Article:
Crisis has been the defining mode of our culture for so long that it seems a normal state. That said, I don’t believe that criticism, a hard-wired human impulse (wasn’t the Biblical lusting for the apple of knowledge the first step toward criticality?), is in particular crisis at the moment. Nor is there a scarcity of it. In fact, in some ways, it might be better off than before, once it’s sorted out. Jobs for critics, however, are another matter, due to the failure or retrenchment of print publications struggling to reinvent themselves, not helped by the global recession of the past several years. That might be easing although the world economic and political situation remains volatile and print still has to figure out how to reposition itself and be sustainable in a digital, instantaneous world. But as one platform for criticism has destabilized for the moment, another has become steadier, more robust, if at times still rough around the edges, its outreach infinite. Online publications, blogs, and social networks have increased exponentially offering a surge of outlets, viewpoints, and formats but many do not pay or pay a pittance and critics, always on the low end of the art world pay scale, are not monetarily benefitting from this bonanza. But I digress. Crisis might simply be, at this point, a synonym for transitions that are both embraced and resisted, the ineluctable, accelerating constant of contemporary life in our best of times, worst of times.
I consider myself an art writer more than a critic, at times verging on journalism. I’m also a curator, a freelancer contributing to a variety of publications, institutions, and galleries in a variety of capacities. As a reviewer, I like to think that I’m reactive to the art I’m looking at, situating it within a context based on a certain experience and expertise and with an objectivity that reverses to subjectivity—since objectivity is impossible. I write for an audience with some background or interest in art, not a general public, although it would be gratifying to be able to engage a wider audience the way book and film reviews do.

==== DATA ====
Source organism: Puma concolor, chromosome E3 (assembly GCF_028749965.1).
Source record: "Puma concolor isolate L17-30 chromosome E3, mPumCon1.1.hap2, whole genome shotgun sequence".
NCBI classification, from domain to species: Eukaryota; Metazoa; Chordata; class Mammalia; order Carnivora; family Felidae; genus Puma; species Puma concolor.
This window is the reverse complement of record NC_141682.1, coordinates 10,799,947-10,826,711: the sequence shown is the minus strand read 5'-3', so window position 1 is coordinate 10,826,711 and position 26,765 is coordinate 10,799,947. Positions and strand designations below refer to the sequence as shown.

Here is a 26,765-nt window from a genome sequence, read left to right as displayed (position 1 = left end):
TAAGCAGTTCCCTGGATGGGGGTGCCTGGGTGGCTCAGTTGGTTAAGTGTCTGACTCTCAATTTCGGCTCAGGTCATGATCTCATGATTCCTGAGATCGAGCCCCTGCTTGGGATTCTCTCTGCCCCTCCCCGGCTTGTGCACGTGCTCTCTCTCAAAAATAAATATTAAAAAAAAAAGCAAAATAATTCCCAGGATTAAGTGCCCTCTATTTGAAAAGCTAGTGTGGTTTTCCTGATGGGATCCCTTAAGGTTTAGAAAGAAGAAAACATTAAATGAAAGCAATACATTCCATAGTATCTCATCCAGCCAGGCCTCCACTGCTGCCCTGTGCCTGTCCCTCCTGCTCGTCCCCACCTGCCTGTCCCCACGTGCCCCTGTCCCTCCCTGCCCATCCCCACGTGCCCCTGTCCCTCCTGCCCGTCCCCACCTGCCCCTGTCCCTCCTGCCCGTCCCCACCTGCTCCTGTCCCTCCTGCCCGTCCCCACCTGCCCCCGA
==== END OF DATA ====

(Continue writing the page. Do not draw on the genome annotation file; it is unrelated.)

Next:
I’m not so interested in authority, although some critics regret its loss as the exclusive perquisite of an omniscient Greenbergian type of critic, now distributed more widely, shared with or appropriated by curators, dealers, collectors, auction houses, authority traded in for expertise and even artists, who have been too long treated like colonized natives deemed unable to articulate their own intentions. Judgment is also not the most interesting part of criticism or art writing, even if historically criticism has been about judgment since at least the 18th century and Diderot, and book and film reviews are about judgment. We might want to separate criticism from theory, at least theoretical mumble-jumble, which certainly not all theory is. Criticism should be about good writing, insight, information, and anything else it can shoehorn in that’s pertinent. It should be bracing, not boring, more heterodox, eclectic, more social, more political, more about life, less about the academy. Art critics might take up fiction as a model, like the once new journalists did, using language that is intelligible, unpretentious, jargon-free as well as precise, vivid, and creative.
As the world—and the art world with it—continues to shift at warp speed and becomes increasingly complex, “curiouser and curiouser,” as Alice cried, so does the role of the contemporary critic, who should be eager to take it all on in all its motley glory.
LILLY WEI is a New York-based art critic and independent curator.